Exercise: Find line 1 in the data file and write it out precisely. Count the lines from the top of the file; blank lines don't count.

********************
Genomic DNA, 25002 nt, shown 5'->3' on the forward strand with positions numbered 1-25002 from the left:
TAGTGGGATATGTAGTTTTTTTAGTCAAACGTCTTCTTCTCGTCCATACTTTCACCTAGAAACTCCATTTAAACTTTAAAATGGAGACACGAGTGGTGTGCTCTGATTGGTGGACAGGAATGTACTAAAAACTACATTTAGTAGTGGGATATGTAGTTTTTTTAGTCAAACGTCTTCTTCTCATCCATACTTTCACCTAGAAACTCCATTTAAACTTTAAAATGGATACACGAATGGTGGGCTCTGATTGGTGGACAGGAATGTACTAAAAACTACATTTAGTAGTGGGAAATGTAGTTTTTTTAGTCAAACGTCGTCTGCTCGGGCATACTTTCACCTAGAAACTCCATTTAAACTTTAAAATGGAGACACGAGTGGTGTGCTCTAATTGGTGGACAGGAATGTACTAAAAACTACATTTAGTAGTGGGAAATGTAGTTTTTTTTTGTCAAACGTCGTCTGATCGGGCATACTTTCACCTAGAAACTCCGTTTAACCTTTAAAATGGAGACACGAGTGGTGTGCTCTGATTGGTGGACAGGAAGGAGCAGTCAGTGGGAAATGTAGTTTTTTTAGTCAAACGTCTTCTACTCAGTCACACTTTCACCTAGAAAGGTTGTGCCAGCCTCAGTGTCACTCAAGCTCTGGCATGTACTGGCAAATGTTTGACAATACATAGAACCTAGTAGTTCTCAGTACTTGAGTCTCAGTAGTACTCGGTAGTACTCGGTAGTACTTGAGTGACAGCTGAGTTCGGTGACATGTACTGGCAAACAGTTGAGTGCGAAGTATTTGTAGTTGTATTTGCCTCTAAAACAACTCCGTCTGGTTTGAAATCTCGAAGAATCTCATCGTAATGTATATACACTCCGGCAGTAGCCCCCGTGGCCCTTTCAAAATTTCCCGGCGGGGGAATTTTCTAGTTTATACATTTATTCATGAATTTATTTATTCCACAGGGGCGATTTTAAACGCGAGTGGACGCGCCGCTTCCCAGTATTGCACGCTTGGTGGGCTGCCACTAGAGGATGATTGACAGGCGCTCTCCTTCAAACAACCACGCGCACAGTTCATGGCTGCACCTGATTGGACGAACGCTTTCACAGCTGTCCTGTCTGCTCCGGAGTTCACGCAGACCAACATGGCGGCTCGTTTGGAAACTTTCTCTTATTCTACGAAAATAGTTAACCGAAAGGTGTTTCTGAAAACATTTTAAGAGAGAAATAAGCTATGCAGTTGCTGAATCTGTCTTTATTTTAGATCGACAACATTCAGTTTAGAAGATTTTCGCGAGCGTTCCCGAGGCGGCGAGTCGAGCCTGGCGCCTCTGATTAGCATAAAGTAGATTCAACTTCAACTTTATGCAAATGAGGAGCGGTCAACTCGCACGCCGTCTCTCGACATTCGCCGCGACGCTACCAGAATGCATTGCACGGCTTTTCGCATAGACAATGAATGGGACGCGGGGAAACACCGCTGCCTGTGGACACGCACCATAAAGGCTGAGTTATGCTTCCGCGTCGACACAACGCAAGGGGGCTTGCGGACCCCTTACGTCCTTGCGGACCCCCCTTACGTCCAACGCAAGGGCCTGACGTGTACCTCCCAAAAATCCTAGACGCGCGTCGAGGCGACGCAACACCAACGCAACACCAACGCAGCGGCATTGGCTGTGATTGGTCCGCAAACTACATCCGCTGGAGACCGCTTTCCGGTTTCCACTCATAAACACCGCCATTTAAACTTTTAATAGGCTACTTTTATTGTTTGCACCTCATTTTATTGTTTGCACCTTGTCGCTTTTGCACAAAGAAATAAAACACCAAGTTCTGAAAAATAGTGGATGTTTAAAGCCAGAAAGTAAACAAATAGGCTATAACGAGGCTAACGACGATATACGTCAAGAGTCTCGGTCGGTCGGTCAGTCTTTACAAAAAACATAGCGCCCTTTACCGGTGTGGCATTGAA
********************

Genomic DNA, 25002 nt, shown 5'->3' on the forward strand with positions numbered 1-25002 from the left: